"A précis is not an outline , but a summary or digest. It is useful as an exercise in grasping the essential ideas of an already completed composition and in stating these ideas in concentrated form. The précis shears away all elaborations of the thought and gives only what is left, in such a way as to make the summary a complete composition. It does not, therefore, skeletonize the original composition so much as it reduces its scale. Many of the articles in The Reader's Digest are only précis, so skillfully done that the average reader does not know that he is reading a summary. Since the précis says a great deal within a brief space, it is of great service in taking notes on library assignments and general reading." (Donald Davidson, American Composition and Rhetoric .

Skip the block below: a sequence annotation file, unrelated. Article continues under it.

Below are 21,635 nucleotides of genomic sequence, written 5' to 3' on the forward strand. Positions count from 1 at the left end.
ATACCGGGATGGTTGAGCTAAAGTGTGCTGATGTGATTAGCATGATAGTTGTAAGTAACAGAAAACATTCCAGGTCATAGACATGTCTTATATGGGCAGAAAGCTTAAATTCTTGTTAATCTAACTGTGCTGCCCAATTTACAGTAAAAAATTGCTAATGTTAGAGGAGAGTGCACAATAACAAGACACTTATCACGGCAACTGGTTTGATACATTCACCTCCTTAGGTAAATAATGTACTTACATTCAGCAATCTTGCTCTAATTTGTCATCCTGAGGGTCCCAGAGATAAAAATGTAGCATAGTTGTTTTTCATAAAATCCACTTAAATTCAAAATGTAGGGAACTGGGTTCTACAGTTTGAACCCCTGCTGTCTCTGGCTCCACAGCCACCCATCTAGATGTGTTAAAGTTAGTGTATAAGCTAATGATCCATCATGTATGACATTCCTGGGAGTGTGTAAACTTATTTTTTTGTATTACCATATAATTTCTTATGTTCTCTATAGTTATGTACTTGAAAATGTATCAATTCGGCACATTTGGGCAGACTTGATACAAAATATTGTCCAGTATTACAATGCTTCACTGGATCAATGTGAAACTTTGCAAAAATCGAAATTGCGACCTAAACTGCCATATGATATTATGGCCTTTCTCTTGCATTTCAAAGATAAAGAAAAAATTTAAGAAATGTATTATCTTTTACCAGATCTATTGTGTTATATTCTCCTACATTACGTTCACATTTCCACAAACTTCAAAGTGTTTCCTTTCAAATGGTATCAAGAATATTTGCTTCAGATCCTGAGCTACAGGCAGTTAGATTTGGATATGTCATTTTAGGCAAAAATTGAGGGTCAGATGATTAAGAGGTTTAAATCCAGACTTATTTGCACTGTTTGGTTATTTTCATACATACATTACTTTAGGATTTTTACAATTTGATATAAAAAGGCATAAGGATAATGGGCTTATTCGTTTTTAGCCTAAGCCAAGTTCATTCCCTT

The sword-fighting begins. Hamlet scores the first hit, but declines to drink from the king’s proffered goblet. Instead, Gertrude takes a drink from it and is swiftly killed by the poison. Laertes succeeds in wounding Hamlet, though Hamlet does not die of the poison immediately. First, Laertes is cut by his own sword’s blade, and, after revealing to Hamlet that Claudius is responsible for the queen’s death, he dies from the blade’s poison. Hamlet then stabs Claudius through with the poisoned sword and forces him to drink down the rest of the poisoned wine. Claudius dies, and Hamlet dies immediately after achieving his revenge.